There’s also this anti-EV sentiment. There are those who are unionized workers who fear that EVs are bad for the long-term health of the auto worker in terms of pay and benefits, and that the shift to EVs will mean fewer workers. That’s very much an open question. Whether or not that’s true or not depends a lot on how well the UAW organizes battery plants. But it’s something that I think Sherrod Brown could potentially argue has been a really good thing. 

It’s also easy for opponents to stoke this anti-EV sentiment, to say EVs are new and weird and we should be scared of them. It’s a sentiment we’ve seen from Donald Trump, it’s a sentiment we’ve seen from some other candidates. 

So I’m curious, especially because Bernie Moreno is a car dealer. Car dealers tend to be more interested than your average person in the new cool thing, and a bunch of automotive brands, their research and development is focusing on the electric vehicle sides of their lineups. I’m eager to see if questions about EVs come up in a debate. I’m eager to see how that issue plays, or if it plays very much in this campaign.

CURWOOD: Some of the record shows that Bernie Moreno is against government mandates on EVs. He’s someone who speaks out for market-driven decisions, and I think it was at a rally for him that Trump went off about EVs.

GEARINO: Yes, it was at the rally just a couple weeks ago where Trump framed the effects of EVs on the auto industry as this “bloodbath.” He was talking about EVs and this idea that it would be a bloodbath for the auto industry, a bloodbath for the economy, and some people heard this and thought he was talking about a literal bloodbath. I’m not really sure.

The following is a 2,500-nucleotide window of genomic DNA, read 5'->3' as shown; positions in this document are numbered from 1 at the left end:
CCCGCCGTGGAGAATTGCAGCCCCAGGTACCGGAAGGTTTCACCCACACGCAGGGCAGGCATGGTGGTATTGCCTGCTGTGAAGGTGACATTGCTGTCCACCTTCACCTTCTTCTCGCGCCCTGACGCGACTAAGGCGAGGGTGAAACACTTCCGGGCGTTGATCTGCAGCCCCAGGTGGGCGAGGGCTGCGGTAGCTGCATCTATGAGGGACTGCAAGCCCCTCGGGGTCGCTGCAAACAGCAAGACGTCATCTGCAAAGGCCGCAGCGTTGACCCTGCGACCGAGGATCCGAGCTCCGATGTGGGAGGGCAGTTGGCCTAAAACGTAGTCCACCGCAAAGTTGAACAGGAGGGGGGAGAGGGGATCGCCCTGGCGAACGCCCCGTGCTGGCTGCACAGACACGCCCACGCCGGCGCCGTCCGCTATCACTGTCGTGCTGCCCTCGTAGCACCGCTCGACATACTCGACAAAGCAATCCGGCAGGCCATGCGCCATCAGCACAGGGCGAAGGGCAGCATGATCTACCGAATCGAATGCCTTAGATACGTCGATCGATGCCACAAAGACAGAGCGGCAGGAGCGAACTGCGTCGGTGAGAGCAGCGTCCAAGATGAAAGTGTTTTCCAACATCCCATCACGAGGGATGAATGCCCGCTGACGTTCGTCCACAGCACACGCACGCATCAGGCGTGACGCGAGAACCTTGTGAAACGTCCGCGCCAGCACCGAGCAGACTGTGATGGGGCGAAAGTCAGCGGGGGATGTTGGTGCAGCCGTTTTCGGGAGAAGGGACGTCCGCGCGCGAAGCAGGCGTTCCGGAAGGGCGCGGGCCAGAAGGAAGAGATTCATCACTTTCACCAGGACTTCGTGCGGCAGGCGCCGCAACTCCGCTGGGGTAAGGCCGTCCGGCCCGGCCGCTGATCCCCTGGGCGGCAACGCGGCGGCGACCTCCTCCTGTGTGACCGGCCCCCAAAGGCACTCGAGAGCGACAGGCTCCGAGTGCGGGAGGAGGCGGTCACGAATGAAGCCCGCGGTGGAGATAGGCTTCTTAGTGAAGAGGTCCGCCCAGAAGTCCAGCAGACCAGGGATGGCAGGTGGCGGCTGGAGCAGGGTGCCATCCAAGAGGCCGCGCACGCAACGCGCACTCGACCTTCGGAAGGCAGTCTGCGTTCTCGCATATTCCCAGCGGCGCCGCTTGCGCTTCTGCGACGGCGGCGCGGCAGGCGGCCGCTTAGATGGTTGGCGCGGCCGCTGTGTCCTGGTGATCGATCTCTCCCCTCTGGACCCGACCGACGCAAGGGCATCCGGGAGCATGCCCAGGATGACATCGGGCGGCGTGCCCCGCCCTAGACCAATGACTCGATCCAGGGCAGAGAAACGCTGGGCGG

But it is indicative of the way that the politics of EVs are probably going to be part of this race in some way. I don’t think it’s going to be a big part, but it’s definitely something that we’re going to see, and it’ll be interesting to see how the candidates talk about it over the course of a campaign. 

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CURWOOD: How much does this race matter in the context of the national elections—in the presidential race, the balance of the Senate in play here, and what might happen in terms of climate and environmental policies?

GEARINO: This race is incredibly important for global climate and environmental policy. Right now, Democrats have an incredibly thin majority in the Senate, and they’re almost certainly going to lose one seat. 

If they lose this seat in Ohio, Republicans will most likely have control of the Senate. If Republicans have control of the Senate, that could mean a couple different things, both of which are likely not good for climate and environment legislation. 

One is, if there’s a Biden presidency and Republicans have control of the Senate, it will be very difficult to pass anything that would expand upon what the Biden administration did with the Inflation Reduction Act and other actions. 

If you have a Trump presidency and Republicans, again, control the Senate and they also retained control of the House, this Republican trifecta would be able to unravel big parts of what the Biden administration just did. 

And the same could be said for the seat in Montana, the seat in Arizona, the seat in Nevada, and just this whole larger question of, do Democrats retain control of the Senate? Any one of these seats is really important for having the ability to pass additional climate and clean energy legislation or also having the ability to stop a President Trump from unraveling some of that legislation that’s already been passed.